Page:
Tuesday, 19 July 2022

HBO dishes the dirt on GAME OF THRONES spin-off ideas

In a wide-ranging article at The Hollywood Reporter, insiders at HBO have spoken for the first time about the various attempts to bring a Game of Thrones spin-off to the table.

HBO reached a deal with Game of Thrones showrunners David Benioff and Dan Weiss in 2016 to end the show after eight seasons. Almost immediately HBO began exploring ideas for a spin-off, with an eagerness that surprised industry watchers.

HBO had never made a spin-off show to any of their series before. The closest they had come was around 2005 when a spin-off from The Wire, provisionally called The Hall and revolving around the character of Tommy Carcetti as he became Mayor of Baltimore, had gotten quite far into development before it was canned, and the resulting work was folded into the political storyline in Seasons 4 and 5 of the main show. A few years later HBO bought the rights to remake the BBC TV series I, Claudius and investigated turning it into a spin-off/sequel to its underrated historical drama, Rome, even using the same sets (which were, and still are, standing in a film studio outside Rome) and a similar format. HBO eventually broke their rule by producing two movie extensions to two of their most acclaimed series, Deadwood: The Movie (2019) and The Sopranos: The Many Saints of Newark (2021), but only after the Game of Thrones spin-off train had started moving.

George R.R. Martin himself came up with two ideas: The Tales of Dunk & Egg, based on his novellas about Ser Duncan the Tall and his squire, Egg, as they wandered the Seven Kingdoms about ninety years before the events of the main series. The novellas mix large-scale politics with much smaller-scale, "slice of life" adventure stories. Martin felt the juxtaposition with the vast scale and epic events of Game of Thrones was interesting. HBO agreed, but also felt that maybe adapting those novellas was aiming too small. Martin's other proposal was for a series called The Dance of the Dragons, about a civil war between two branches of the Targaryens when both sides were equipped with dragons. HBO liked that idea better, but felt conversely it was too similar to Game of Thrones itself. HBO, awkwardly, wanted something that captured the epic scale and politics of the original but was not so obviously related to it.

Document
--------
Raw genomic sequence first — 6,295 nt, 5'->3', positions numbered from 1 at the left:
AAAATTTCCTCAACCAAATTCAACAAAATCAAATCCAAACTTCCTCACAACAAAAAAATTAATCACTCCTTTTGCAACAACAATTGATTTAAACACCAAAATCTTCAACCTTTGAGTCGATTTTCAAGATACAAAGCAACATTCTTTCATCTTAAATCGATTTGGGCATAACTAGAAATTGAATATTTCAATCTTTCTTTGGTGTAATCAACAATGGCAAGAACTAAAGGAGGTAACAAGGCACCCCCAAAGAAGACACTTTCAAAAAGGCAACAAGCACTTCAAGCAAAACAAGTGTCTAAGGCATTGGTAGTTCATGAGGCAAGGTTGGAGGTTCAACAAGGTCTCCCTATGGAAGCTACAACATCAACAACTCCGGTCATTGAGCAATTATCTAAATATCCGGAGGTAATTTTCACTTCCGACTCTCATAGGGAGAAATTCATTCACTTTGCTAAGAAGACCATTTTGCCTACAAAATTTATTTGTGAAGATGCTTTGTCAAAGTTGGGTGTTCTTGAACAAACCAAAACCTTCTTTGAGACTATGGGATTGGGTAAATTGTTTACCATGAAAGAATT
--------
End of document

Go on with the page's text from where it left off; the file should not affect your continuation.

A number of other ideas were discussed, some of them pretty frivolous. One idea about a team of early heroes, including a warrior, a smith, a crone etc, who become the inspiration for the gods of the Seven Kingdoms was shot down pretty quickly. Other proposals were made, including (according to other rumours) for potential sequels to the main series revolving around popular characters, but Martin seemed largely unenthused by any ideas about sequels and these ideas were also limited by actor availability: many of the actors from Thrones, despite loving it, were only too happy to leave the brutal filming schedule behind to pursue other projects.

HBO eventually narrowed things down to five ideas: The Dance of the Dragons, with Carly Wray attached to write; a show about the Doom of Valyria with the alleged title Empire of Ash from Max Borenstein; a show about the warrior-queen Nymeria from Brian Helgeland; a show about the Long Night from Jane Goldman; and a series about Aegon the Conqueror from Rand Ravich and Far Shariat which would have revealed Aegon as a drunken lout (!).